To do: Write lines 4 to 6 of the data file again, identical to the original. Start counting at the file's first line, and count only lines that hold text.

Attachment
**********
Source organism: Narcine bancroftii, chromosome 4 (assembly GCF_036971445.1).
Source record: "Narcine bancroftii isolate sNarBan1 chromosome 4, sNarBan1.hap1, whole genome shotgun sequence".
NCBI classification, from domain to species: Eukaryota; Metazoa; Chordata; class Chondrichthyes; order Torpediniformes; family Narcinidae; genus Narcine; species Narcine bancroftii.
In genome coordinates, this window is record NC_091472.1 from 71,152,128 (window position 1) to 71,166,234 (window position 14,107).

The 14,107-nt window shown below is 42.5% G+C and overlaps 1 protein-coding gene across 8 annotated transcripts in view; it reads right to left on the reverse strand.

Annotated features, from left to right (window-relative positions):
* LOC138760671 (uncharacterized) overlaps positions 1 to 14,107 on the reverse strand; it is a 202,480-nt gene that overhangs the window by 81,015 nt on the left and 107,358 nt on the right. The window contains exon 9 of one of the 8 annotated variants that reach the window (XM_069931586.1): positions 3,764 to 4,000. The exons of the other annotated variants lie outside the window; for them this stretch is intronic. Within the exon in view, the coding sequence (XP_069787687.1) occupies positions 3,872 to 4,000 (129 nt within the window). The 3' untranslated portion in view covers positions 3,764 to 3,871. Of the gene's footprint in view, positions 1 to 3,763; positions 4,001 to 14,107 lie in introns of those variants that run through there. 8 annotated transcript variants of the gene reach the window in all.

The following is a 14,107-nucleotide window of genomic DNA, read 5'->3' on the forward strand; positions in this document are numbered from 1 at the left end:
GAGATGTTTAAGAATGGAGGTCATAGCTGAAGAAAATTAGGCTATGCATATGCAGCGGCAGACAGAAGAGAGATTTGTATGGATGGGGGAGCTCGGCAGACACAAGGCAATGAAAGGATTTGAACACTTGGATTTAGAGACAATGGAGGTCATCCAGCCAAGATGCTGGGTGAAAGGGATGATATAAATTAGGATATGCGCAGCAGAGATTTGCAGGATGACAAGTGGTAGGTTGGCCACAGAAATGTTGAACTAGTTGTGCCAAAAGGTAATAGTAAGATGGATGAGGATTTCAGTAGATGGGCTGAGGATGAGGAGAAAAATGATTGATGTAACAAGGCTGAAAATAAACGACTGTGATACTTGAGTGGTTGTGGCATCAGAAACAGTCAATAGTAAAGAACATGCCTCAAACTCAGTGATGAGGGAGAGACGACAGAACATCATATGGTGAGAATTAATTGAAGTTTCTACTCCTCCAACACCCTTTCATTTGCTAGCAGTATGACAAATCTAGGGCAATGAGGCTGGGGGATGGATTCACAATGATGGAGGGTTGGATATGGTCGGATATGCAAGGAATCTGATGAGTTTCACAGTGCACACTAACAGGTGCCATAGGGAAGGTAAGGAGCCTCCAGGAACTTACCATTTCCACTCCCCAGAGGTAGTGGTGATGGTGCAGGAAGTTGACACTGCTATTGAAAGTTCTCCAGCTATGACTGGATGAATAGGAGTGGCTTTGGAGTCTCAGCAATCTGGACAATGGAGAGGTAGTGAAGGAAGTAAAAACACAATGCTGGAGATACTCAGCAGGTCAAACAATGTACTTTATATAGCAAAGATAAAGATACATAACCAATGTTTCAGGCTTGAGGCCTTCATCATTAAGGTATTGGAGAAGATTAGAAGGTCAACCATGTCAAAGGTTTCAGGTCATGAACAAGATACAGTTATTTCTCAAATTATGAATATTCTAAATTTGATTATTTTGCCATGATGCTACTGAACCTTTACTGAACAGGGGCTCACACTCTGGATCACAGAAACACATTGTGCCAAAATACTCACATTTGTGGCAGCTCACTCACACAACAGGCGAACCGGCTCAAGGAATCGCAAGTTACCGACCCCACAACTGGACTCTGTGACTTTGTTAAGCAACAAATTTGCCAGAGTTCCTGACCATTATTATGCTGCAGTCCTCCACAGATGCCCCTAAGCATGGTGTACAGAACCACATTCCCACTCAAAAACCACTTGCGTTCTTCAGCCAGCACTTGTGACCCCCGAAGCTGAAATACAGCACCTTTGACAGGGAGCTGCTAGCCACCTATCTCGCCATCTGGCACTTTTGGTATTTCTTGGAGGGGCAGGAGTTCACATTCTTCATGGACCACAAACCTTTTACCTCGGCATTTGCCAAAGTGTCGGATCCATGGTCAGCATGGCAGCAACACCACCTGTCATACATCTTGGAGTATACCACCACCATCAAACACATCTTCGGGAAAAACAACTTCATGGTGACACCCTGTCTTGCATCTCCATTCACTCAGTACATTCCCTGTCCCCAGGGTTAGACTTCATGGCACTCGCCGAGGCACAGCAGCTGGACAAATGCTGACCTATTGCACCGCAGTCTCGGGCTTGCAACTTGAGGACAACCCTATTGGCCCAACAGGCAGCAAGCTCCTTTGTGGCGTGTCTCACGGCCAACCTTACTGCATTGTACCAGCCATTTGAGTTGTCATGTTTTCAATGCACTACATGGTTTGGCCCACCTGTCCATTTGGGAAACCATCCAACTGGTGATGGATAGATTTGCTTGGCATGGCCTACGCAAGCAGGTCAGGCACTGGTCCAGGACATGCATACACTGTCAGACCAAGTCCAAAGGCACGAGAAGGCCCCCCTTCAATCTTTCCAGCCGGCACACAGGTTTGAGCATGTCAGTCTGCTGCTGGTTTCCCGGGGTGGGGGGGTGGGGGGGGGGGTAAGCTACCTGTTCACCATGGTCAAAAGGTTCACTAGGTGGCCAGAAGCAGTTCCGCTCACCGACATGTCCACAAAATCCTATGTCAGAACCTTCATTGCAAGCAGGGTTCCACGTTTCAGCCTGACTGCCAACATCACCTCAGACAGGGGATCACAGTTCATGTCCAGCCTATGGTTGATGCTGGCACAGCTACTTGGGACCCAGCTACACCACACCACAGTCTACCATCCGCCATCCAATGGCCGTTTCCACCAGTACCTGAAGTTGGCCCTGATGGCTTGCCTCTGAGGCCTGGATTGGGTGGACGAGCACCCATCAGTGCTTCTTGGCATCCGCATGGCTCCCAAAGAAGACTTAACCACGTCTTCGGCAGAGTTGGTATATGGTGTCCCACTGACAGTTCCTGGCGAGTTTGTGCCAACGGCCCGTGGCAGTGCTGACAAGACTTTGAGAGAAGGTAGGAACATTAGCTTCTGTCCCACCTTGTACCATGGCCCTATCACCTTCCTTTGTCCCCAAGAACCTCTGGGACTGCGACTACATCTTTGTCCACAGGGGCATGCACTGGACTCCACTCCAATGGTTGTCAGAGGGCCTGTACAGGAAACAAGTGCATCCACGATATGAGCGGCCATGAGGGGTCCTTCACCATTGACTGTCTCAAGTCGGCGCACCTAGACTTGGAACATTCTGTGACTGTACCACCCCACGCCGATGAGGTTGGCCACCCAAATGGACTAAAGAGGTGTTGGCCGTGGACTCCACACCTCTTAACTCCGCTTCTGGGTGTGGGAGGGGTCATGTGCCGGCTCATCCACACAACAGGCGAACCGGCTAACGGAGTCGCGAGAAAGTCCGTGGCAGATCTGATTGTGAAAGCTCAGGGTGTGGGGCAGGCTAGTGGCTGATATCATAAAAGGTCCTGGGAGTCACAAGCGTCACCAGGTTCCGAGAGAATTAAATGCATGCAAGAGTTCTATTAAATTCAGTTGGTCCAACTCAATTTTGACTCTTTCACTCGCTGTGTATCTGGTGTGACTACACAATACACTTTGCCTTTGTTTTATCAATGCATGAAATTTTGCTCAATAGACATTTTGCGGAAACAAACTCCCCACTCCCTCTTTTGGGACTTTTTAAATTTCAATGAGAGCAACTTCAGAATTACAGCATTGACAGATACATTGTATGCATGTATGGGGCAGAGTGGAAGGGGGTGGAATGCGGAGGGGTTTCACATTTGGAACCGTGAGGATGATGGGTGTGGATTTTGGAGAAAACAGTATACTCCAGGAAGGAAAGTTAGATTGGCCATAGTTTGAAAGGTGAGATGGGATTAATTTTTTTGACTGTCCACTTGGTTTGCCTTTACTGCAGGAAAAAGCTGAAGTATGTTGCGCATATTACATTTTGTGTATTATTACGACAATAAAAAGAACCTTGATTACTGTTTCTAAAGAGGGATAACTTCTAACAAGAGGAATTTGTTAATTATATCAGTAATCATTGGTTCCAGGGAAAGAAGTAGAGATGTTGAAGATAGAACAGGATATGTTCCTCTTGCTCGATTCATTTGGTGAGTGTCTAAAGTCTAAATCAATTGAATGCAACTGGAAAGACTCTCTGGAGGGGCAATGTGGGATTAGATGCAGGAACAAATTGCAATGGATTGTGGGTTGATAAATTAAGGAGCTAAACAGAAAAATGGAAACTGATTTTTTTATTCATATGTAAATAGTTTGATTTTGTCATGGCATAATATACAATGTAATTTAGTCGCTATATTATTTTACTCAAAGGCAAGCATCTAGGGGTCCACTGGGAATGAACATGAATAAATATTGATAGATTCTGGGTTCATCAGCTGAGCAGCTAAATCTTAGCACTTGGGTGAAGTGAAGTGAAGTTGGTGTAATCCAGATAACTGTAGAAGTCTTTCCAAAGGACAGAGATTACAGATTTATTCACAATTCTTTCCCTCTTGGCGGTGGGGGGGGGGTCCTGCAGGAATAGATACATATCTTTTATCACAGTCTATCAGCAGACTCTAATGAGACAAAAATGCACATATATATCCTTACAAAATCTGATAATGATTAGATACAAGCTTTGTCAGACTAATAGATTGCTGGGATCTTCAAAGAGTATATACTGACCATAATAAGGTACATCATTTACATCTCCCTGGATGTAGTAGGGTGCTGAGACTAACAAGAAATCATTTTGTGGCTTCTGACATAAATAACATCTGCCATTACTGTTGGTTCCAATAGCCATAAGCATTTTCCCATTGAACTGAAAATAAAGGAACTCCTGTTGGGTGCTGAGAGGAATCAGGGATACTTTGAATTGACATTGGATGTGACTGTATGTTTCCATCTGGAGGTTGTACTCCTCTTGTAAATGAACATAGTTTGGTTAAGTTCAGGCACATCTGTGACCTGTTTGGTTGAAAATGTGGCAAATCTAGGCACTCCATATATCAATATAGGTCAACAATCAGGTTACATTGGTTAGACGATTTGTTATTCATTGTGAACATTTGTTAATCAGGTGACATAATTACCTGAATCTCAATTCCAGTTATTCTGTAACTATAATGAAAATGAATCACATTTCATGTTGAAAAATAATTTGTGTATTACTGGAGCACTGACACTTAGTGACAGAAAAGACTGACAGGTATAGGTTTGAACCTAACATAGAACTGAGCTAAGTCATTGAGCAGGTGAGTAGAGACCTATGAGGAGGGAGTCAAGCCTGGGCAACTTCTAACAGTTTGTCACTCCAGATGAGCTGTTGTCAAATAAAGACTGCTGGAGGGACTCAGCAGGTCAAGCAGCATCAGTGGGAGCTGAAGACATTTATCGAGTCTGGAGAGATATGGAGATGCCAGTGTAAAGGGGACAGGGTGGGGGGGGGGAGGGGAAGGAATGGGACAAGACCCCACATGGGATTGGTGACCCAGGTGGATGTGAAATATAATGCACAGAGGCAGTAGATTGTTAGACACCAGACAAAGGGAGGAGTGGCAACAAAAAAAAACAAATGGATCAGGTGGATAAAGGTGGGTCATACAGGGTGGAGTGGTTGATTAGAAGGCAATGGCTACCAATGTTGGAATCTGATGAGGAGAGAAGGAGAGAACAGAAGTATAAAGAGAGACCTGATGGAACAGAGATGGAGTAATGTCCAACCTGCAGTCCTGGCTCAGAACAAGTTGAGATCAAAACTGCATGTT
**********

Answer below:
In genome coordinates, this window is record NC_091472.1 from 71,152,128 (window position 1) to 71,166,234 (window position 14,107).

The 14,107-nt window shown below is 42.5% G+C and overlaps 1 protein-coding gene across 8 annotated transcripts in view; it reads right to left on the reverse strand.

Annotated features, from left to right (window-relative positions):